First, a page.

Patterns for America
In recent decades, historians and social theorists have given much thought to the concept of "culture," its origins in Western thought, and its usefulness for social analysis. In this book, Susan Hegeman focuses on the term's history in the United States in the first half of the twentieth century. She shows how, during this period, the term "culture" changed from being a technical term associated primarily with anthropology into a term of popular usage. She shows the connections between this movement of "culture" into the mainstream and the emergence of a distinctive "American culture," with its own patterns, values, and beliefs.
Hegeman points to the significant similarities between the conceptions of culture produced by anthropologists Franz Boas, Edward Sapir, Ruth Benedict, and Margaret Mead, and a diversity of other intellectuals, including Randolph Bourne, Van Wyck Brooks, Waldo Frank, and Dwight Macdonald. Hegeman reveals how relativist anthropological ideas of human culture--which stressed the distance between modern centers and "primitive" peripheries--came into alliance with the evaluating judgments of artists and critics. This anthropological conception provided a spatial awareness that helped develop the notion of a specifically American "culture." She also shows the connections between this new view of "culture" and the artistic work of the period by, among others, Sherwood Anderson, Jean Toomer, Thomas Hart Benton, Nathanael West, and James Agee and depicts in a new way the richness and complexity of the modernist milieu in the United States.
best-known texts: in Mead’s Coming of Age in Samoa; in Benedict’s Patterns of Culture; and in Boas’s own popularizing texts, The Mind of Primitive Man and Anthropology and Modern Life.44 In texts such as these, the anthropologists in effect advertised their professional expertise to society in terms of their ability to offer contrastive examples of other societies. While the gesture of intercultural comparison would become a familiar critical tool, thanks in part to Boas, it is significant that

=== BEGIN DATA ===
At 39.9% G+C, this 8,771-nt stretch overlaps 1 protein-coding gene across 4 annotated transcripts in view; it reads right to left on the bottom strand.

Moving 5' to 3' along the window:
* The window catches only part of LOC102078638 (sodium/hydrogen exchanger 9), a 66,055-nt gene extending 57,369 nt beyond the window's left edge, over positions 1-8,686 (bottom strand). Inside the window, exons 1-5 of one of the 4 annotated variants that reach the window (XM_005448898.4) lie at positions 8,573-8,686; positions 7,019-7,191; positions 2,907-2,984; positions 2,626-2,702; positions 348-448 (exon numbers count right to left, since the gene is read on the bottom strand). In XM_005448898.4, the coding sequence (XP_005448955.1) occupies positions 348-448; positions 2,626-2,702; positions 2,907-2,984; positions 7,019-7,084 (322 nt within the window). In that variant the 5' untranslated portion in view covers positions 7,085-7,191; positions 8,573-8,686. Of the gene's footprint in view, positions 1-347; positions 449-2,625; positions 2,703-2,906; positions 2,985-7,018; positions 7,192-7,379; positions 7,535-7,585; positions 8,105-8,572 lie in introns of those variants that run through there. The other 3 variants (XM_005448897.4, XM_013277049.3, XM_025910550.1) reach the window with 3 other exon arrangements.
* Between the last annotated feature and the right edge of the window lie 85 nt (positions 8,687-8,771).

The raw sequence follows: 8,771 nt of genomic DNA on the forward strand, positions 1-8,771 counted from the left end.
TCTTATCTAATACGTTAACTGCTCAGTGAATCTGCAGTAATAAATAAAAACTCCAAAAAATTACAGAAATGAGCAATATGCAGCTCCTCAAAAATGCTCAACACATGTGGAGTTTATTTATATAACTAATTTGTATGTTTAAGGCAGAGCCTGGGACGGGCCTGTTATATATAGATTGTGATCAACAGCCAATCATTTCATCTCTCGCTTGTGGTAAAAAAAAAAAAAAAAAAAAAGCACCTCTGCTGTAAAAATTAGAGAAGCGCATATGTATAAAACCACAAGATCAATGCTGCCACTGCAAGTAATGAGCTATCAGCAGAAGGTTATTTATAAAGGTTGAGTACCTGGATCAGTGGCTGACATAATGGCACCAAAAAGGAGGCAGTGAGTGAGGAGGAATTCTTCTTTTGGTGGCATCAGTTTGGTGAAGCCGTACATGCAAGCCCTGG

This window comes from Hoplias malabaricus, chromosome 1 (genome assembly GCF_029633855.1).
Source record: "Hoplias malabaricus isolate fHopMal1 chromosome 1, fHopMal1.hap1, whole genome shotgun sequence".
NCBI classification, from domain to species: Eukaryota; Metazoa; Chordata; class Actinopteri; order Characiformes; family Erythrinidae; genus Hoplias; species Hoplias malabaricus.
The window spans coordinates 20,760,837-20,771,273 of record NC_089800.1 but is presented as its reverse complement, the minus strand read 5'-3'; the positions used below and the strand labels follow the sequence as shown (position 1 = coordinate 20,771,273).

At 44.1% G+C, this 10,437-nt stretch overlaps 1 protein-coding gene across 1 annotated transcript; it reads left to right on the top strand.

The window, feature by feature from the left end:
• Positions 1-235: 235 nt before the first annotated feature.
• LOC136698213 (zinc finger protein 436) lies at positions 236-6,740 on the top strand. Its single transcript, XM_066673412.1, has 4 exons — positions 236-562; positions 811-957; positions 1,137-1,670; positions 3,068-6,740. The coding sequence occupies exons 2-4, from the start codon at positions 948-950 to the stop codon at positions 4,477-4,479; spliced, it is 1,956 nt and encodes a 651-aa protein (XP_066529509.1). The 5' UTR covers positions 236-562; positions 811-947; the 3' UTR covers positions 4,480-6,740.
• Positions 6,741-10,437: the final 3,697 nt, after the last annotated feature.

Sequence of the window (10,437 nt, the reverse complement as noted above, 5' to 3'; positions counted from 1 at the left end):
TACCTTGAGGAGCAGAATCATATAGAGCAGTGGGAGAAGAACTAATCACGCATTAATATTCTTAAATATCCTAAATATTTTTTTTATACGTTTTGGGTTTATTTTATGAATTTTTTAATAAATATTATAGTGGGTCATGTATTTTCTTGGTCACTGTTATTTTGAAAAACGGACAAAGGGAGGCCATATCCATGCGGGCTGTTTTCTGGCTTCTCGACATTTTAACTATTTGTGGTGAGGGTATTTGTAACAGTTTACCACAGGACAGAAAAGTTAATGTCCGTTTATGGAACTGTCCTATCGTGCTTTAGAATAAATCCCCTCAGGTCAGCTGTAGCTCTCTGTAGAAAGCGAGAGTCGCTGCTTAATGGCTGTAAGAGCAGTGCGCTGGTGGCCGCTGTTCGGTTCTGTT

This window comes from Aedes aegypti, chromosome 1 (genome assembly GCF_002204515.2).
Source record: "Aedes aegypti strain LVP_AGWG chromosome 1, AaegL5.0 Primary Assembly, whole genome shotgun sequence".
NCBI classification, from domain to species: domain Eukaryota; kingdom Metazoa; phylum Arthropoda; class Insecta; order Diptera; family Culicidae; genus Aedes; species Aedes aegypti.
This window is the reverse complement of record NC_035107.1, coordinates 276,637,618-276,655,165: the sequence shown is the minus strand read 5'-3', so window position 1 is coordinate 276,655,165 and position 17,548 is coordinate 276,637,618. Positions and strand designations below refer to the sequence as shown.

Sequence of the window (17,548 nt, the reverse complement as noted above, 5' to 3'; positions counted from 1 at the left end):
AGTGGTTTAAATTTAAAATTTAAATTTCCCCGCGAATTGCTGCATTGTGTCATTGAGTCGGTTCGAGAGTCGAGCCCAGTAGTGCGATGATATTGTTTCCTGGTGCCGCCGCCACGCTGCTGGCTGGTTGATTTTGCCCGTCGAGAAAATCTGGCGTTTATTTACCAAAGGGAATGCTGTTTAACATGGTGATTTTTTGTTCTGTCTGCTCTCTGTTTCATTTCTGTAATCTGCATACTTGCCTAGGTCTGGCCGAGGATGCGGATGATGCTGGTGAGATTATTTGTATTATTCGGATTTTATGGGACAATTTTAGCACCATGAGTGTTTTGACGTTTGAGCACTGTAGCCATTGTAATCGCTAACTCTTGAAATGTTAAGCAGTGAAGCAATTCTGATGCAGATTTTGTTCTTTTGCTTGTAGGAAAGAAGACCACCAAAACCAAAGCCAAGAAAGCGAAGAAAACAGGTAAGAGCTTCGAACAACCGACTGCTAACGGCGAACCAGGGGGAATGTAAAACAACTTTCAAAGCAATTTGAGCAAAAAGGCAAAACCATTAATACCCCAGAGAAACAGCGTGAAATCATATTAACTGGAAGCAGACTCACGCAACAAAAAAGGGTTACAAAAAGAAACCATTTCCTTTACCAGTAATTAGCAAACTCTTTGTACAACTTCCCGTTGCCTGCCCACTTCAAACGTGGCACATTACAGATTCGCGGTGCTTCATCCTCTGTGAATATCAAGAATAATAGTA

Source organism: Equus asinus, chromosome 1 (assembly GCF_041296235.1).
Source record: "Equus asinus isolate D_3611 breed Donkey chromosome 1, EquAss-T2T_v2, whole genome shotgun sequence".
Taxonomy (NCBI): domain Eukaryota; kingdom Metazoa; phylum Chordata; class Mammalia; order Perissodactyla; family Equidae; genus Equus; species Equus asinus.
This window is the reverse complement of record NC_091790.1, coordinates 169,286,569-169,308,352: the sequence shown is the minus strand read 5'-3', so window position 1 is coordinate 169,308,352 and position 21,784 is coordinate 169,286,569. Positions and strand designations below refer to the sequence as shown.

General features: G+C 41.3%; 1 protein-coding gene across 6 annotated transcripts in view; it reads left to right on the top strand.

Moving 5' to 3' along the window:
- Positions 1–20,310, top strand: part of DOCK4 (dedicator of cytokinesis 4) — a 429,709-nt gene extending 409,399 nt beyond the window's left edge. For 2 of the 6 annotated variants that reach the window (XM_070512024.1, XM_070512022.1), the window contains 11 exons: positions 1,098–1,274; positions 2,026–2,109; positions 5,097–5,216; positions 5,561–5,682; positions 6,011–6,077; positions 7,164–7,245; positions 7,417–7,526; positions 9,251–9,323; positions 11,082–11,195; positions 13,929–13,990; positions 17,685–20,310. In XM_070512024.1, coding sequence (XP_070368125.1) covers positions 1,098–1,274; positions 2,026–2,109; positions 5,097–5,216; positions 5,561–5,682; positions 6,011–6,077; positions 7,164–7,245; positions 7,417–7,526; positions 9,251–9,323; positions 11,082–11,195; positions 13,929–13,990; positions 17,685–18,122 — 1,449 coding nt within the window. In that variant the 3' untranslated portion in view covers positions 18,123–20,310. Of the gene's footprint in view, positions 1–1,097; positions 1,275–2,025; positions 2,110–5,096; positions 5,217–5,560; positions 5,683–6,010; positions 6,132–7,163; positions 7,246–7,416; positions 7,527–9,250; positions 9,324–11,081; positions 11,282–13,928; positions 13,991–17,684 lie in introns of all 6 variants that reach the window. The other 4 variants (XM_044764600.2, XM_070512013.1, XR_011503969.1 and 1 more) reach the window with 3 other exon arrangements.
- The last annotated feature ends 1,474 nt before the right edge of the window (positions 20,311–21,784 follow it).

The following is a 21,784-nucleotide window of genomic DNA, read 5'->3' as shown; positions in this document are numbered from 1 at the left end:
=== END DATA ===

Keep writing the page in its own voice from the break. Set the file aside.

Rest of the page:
“highbrow” Puritans. There is, however, one crucial distinction between Brooks’s social criti- 102 CHAPTER 4 cism and Benedict’s new construction of the dichotomy. Brooks—and Sapir— envisioned the different tendencies in American life as rooted in specific historical contexts, and handed down to contemporary Americans despite the fact that they were no longer relevant to present conditions. This was Sapir’s “spurious” culture, the product of what the social science of this period so often
brethren, he was able to attain them. He had the genius for transferring them, when they encountered obstacles in life, to some other but still real plane. And I say real, because the Jew never lost the objective balance, never leaped up in the transcendental escape. The plane to which he lifted his needs was ever one upon which his emotions, instincts, experience, and activity of life could remain in play. If he was persecuted and despised, he found his sense of power in his religious mission.
greed—ironically, at the expense of archetypal, stereotypical American victims, including the Indian Jake Raven, lynched by a southern mob who thought he was black; “the American Boy” Lemuel Pitkin, made into a Horst Wessel–like martyr to Whipple’s new party; or, in The Day of the Locust, the catatonic Midwesterner Homer Simpson. In addition to West’s implicit equation of cultural nationalism with a pernicious political nationalism, West’s creeping antipopulism stands in contrast to Frank, who
emergent “highbrow” anxiety about mass culture and populist politics. Here, I turn to the moment of mobilization for World War II and its aftermath in the Cold War, which would put new ideological pressures on these usages of “culture.” While the fear of totalitarianism (first fascist and communist, and later Soviet) remained a more or less constant feature of American politics from the thirties onward, the cultural responses to this threat proved inadequate in the face of the war. Indeed, both